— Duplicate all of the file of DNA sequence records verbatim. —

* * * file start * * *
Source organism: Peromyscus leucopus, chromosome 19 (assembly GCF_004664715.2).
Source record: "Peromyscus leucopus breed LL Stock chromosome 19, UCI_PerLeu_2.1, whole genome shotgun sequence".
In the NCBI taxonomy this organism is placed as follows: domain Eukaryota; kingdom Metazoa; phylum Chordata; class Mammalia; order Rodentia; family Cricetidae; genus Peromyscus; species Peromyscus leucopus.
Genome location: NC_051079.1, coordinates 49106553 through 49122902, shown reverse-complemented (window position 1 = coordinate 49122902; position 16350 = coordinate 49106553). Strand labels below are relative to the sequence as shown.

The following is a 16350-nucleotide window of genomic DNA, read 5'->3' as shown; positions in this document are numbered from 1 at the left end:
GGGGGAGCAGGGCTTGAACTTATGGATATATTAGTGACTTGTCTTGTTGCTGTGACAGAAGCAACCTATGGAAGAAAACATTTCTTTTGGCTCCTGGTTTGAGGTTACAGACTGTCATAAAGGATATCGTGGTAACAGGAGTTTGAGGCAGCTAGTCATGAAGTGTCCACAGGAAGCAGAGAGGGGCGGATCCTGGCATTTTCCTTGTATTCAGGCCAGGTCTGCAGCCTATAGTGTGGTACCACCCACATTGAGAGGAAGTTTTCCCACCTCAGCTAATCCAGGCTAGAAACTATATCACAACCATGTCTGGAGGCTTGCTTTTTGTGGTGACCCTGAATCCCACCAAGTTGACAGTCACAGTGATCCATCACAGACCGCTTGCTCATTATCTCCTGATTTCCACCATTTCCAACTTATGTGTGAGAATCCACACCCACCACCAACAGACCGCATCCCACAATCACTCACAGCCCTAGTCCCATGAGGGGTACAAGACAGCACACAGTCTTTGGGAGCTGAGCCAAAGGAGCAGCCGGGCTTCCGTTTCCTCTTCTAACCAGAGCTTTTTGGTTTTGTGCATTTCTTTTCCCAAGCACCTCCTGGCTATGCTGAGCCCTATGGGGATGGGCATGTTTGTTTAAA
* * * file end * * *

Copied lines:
Source organism: Peromyscus leucopus, chromosome 19 (assembly GCF_004664715.2).
Source record: "Peromyscus leucopus breed LL Stock chromosome 19, UCI_PerLeu_2.1, whole genome shotgun sequence".
In the NCBI taxonomy this organism is placed as follows: domain Eukaryota; kingdom Metazoa; phylum Chordata; class Mammalia; order Rodentia; family Cricetidae; genus Peromyscus; species Peromyscus leucopus.
Genome location: NC_051079.1, coordinates 49106553 through 49122902, shown reverse-complemented (window position 1 = coordinate 49122902; position 16350 = coordinate 49106553). Strand labels below are relative to the sequence as shown.

The following is a 16350-nucleotide window of genomic DNA, read 5'->3' as shown; positions in this document are numbered from 1 at the left end:
GGGGGAGCAGGGCTTGAACTTATGGATATATTAGTGACTTGTCTTGTTGCTGTGACAGAAGCAACCTATGGAAGAAAACATTTCTTTTGGCTCCTGGTTTGAGGTTACAGACTGTCATAAAGGATATCGTGGTAACAGGAGTTTGAGGCAGCTAGTCATGAAGTGTCCACAGGAAGCAGAGAGGGGCGGATCCTGGCATTTTCCTTGTATTCAGGCCAGGTCTGCAGCCTATAGTGTGGTACCACCCACATTGAGAGGAAGTTTTCCCACCTCAGCTAATCCAGGCTAGAAACTATATCACAACCATGTCTGGAGGCTTGCTTTTTGTGGTGACCCTGAATCCCACCAAGTTGACAGTCACAGTGATCCATCACAGACCGCTTGCTCATTATCTCCTGATTTCCACCATTTCCAACTTATGTGTGAGAATCCACACCCACCACCAACAGACCGCATCCCACAATCACTCACAGCCCTAGTCCCATGAGGGGTACAAGACAGCACACAGTCTTTGGGAGCTGAGCCAAAGGAGCAGCCGGGCTTCCGTTTCCTCTTCTAACCAGAGCTTTTTGGTTTTGTGCATTTCTTTTCCCAAGCACCTCCTGGCTATGCTGAGCCCTATGGGGATGGGCATGTTTGTTTAAA